The state of Maine is stuck in political limbo when it comes to recreational marijuana, and that limbo appears to be hurting the state's medical marijuana industry.
Marijuana Business Daily reports that Maine's medical marijuana industry saw a major decline in 2017 compared with 2016. Last year, medical cannabis sales dropped nine percent from $26.6 million to $24.5 million, and the number of certified medical marijuana patients in the state dropped by 18 percent from 51,297 to 41,858.
In 2016, Maine voters approved a ballot initiative to legalize marijuana in the state. However, the Maine Governor Paul LePage has refused to sign any legislation to actually implement recreational marijuana laws in the state. So while it is currently legal for Maine citizens to possess or grow their own marijuana, the sale of cannabis remains illegal.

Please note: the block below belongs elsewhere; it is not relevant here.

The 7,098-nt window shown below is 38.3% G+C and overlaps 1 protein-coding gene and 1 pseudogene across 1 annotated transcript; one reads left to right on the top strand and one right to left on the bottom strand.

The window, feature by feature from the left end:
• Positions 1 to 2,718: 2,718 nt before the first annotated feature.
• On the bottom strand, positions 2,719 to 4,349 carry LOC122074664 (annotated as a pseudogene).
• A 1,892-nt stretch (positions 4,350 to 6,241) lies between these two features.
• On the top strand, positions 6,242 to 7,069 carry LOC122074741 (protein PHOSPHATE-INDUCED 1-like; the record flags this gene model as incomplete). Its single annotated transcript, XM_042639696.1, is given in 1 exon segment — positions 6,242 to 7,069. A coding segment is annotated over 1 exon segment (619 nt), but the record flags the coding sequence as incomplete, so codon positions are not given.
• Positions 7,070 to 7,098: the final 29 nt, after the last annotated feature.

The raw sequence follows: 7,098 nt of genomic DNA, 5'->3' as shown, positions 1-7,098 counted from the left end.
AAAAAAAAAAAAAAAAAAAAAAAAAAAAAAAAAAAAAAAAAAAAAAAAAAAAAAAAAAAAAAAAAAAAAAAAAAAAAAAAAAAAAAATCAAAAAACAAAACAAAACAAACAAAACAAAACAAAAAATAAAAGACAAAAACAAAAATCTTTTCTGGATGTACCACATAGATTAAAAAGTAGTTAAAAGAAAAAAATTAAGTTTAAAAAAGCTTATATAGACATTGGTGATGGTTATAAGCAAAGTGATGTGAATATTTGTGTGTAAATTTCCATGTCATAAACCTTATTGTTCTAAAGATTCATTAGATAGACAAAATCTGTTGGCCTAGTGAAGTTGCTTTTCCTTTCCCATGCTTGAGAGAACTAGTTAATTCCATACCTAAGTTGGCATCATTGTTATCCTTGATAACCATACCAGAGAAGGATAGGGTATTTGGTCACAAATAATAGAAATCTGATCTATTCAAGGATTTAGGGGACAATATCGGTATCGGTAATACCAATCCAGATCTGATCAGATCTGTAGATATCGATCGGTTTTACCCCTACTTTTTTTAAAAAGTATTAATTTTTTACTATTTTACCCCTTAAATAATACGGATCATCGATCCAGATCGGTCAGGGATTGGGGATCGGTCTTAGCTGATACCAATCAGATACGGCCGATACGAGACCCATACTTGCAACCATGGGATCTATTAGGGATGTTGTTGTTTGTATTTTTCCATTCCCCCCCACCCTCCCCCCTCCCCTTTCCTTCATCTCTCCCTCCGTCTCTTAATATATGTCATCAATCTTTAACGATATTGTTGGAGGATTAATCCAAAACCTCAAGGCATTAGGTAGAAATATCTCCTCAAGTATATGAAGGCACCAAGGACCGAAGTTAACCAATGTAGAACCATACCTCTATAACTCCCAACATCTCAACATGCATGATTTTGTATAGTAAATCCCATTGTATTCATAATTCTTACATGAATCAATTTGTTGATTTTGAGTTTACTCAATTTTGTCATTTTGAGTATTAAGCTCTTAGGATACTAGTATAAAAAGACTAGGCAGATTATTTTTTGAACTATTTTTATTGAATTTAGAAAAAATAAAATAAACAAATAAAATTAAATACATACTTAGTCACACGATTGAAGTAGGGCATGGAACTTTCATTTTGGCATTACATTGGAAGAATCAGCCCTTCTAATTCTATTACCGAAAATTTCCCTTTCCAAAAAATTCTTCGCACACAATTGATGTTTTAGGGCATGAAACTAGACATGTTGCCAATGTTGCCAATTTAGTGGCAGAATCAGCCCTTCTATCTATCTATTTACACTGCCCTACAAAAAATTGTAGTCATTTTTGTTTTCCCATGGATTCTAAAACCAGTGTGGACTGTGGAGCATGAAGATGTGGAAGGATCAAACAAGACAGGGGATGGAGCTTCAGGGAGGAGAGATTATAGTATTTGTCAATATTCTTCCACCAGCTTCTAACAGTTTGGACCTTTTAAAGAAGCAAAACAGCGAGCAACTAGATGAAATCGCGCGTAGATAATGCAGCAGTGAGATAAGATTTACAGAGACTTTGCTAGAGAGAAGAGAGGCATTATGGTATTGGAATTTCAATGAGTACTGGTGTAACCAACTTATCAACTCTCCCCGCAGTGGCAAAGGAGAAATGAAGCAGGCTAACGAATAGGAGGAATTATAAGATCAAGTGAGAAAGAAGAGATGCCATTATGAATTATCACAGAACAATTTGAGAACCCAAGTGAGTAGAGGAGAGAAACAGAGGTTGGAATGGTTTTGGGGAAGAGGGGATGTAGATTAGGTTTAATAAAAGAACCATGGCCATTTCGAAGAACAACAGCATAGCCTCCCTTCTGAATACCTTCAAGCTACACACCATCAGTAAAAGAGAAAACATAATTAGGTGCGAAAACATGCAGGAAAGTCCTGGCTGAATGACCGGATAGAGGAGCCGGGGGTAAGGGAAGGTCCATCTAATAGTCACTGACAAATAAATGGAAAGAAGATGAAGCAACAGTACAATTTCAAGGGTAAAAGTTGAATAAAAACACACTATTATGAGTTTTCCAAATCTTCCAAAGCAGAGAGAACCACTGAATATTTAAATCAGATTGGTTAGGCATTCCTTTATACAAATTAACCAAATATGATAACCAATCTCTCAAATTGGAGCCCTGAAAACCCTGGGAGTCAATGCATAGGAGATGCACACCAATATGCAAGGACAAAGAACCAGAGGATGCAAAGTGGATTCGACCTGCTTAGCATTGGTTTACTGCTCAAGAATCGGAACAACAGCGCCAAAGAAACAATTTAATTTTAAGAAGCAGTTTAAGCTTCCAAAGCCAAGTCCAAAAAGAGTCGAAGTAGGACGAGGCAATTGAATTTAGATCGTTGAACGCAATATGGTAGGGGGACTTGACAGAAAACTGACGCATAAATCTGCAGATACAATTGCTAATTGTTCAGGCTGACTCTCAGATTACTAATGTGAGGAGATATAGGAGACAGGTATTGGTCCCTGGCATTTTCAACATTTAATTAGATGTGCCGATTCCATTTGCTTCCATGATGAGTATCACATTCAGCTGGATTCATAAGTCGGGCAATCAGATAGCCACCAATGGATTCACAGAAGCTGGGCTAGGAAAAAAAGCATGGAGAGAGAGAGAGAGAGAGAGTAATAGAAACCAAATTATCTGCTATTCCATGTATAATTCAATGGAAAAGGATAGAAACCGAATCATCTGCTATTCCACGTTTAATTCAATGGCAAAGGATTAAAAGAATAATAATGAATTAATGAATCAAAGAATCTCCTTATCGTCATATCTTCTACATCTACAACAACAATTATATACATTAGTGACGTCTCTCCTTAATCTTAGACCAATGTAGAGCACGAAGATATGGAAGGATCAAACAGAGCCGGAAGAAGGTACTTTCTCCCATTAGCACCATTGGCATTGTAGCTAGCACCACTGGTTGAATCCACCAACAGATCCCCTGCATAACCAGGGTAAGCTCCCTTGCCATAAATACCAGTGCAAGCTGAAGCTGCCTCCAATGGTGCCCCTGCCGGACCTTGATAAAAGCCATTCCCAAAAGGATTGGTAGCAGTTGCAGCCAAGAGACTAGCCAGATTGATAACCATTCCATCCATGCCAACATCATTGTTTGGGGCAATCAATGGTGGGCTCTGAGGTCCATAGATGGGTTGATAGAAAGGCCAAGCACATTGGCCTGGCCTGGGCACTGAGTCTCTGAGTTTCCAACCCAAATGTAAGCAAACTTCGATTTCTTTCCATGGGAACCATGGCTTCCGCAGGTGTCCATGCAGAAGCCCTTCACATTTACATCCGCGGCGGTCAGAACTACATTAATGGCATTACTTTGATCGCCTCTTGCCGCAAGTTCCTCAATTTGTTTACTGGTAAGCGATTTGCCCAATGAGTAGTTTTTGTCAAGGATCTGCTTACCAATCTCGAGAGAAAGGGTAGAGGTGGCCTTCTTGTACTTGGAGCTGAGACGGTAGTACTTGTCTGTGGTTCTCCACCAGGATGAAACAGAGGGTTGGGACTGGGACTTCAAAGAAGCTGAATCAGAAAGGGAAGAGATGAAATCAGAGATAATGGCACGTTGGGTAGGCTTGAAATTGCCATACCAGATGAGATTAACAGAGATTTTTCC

Many believe this confusion about marijuana laws is part of the reason for the decrease in sales. Maine citizens decided to not renew their medical marijuana certifications thinking that the state would soon implement recreational laws. And others are simply buying from the black market with less fear because they can't get punished for possession anymore (although it's still illegal to purchase non-medical marijuana in the state).
2018 could see even greater decreases for Maine's marijuana industry. Vermont and Massachusetts are legalizing marijuana this summer, and both of those states are within driving distance of Maine. So Maine citizens could take a weekend trip to those states, stock up on cannabis and go home, and they'd be perfectly legal doing so since marijuana use is currently legal thanks to that ballot initiative.
Luckily, LePage is facing the end of his term this year and cannot run for re-election. So Maine voters will select a new governor this November, and will almost certainly pick someone who will actually implement these marijuana laws.
(h/t Marijuana Business Daily)